San Francisco

Prop M in SF Aimed at Taxing Property Owners Who Leave Rental Units Vacant

The backers of the measure say it will help make more housing available, while opponents are concerned about some of the consequences if it passes

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Prop M in San Francisco is a proposed tax aimed at property owners who leave available rental units vacant for more than six months.

The backers of the measure say it will help make more housing available, while opponents are concerned about some of the consequences if it passes.

The measure is a proposal conceived and backed by San Francisco District 5 Supervisor Dean Preston. It's modeled after a similar tax that was passed in Vancouver.  

"What this measure targets is folks who have a business practice of just keeping these units open year after year after year,” said Preston. “That's who's going to pay this tax, unless they rent it out."

According to Preston, there are an estimated 40,000 vacant apartments or unoccupied condos in San Francisco.

This measure would affect any property owner in a building that has more than two units.

The tax would be levied if an apartment is left vacant for more than six months.

The tax is based on square footage and ranges from $2,500 to $5,000 the first two years of vacancy and up to $10,000 in the third and any following years.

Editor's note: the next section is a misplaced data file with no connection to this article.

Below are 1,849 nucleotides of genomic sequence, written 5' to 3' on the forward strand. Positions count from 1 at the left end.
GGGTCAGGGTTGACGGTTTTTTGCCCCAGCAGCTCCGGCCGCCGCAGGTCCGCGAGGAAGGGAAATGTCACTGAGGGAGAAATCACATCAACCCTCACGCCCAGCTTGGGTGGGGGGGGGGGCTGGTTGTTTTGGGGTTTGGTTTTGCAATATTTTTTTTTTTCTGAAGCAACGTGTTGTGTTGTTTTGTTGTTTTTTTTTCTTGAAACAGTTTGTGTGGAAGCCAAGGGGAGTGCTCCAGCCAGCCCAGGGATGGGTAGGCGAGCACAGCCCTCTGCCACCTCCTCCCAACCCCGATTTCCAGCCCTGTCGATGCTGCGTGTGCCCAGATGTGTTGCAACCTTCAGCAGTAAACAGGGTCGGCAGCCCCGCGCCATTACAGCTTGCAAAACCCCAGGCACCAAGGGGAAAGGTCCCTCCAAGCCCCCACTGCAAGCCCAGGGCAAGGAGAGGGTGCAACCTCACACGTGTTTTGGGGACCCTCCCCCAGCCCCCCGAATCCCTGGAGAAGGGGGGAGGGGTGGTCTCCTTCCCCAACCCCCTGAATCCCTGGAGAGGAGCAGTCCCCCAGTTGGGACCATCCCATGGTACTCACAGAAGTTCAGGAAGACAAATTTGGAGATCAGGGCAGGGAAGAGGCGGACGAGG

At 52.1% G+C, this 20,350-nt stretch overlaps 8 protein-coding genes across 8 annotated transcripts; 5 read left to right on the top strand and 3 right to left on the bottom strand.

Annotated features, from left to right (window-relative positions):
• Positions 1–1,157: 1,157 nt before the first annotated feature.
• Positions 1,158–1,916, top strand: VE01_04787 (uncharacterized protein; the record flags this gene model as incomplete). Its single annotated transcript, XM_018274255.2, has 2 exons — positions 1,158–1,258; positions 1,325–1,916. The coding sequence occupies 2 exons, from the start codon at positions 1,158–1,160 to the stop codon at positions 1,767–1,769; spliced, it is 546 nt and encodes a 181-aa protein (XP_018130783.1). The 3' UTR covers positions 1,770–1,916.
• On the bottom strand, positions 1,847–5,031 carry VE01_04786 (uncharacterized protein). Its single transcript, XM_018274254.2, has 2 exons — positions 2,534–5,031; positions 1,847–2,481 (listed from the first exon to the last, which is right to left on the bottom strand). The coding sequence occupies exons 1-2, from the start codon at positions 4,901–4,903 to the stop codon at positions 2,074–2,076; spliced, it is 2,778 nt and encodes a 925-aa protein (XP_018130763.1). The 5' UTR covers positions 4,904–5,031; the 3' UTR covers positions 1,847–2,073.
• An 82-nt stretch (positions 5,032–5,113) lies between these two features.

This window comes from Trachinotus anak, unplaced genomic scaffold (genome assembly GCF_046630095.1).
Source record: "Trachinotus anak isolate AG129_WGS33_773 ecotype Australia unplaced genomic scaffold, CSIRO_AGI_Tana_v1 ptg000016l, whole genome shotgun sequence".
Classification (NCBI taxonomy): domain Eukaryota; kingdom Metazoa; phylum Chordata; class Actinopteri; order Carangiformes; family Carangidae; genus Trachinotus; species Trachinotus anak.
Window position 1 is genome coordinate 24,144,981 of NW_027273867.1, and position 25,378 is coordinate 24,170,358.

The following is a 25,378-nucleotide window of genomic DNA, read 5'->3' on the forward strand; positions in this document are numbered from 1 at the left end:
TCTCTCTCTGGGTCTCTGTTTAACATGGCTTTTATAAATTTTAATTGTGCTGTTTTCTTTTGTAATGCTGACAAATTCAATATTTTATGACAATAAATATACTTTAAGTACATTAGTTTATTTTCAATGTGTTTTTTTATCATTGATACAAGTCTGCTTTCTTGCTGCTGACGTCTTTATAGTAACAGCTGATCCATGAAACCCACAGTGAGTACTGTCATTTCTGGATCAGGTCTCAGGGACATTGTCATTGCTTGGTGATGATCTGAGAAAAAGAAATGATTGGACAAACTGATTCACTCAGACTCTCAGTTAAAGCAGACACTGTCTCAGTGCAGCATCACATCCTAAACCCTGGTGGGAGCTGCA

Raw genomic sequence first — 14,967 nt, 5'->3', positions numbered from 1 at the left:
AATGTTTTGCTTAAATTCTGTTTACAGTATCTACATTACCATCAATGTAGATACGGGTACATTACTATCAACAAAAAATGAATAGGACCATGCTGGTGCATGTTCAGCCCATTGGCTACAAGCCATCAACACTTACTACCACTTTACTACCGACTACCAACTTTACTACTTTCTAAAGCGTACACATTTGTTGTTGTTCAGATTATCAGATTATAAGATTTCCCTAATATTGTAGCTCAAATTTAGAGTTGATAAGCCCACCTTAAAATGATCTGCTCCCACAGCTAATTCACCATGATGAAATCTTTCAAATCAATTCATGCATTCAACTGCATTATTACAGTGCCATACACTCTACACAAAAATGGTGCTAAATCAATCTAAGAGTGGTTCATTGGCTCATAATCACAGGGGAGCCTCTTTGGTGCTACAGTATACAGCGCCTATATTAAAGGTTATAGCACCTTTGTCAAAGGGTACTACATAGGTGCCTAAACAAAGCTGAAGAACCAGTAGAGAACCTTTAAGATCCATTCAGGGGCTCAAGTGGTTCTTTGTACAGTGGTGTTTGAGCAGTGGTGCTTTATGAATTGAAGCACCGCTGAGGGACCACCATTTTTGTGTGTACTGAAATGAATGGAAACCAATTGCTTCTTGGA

According to the city controller, San Francisco could bring in about $20 million in its first year, if vacancies stay at about the same average as they are now. If they drop, the city will bring in less tax revenue.

The tax revenue raised from Measure M would be split between paying rent subsidies for elderly or needy families and a new fund to buy unused buildings for housing.

But Preston said the hope is not to bring in more tax revenue.

If Measure M works in San Francisco the way it did in Vancouver, he said the city should see a drop in vacancy rates.

"The folks behind this tax will be 100% happy if what happens is the city doesn't collect a dime, because what it does instead is activates tens of thousands of homes for people who need homes,” said Preston.

There are a few exceptions to the tax, including long grace periods for buildings that may need to be vacant for a while because of repairs, like water damage at 33 Tehama or fire damage at 901 Divisadero.

But opponents of Measure M say it's a poorly written proposal that could have unintended consequences for some property owners.

"The owner of a small TIC, the affordable housing opportunity for property owners, could be subject to the tax if they live in the unit full time, if one of the other occupants doesn't. It's a major problem,” said Charley Gross of the San Francisco Apartment Association.

TIC stands for tenancy in common, an arrangement allowing for multiple owners of a shared building.

But the major concern for San Francisco Apartment Association members is the possibility of a new tax at a time when they're still unsure about the city rebounding from the pandemic.

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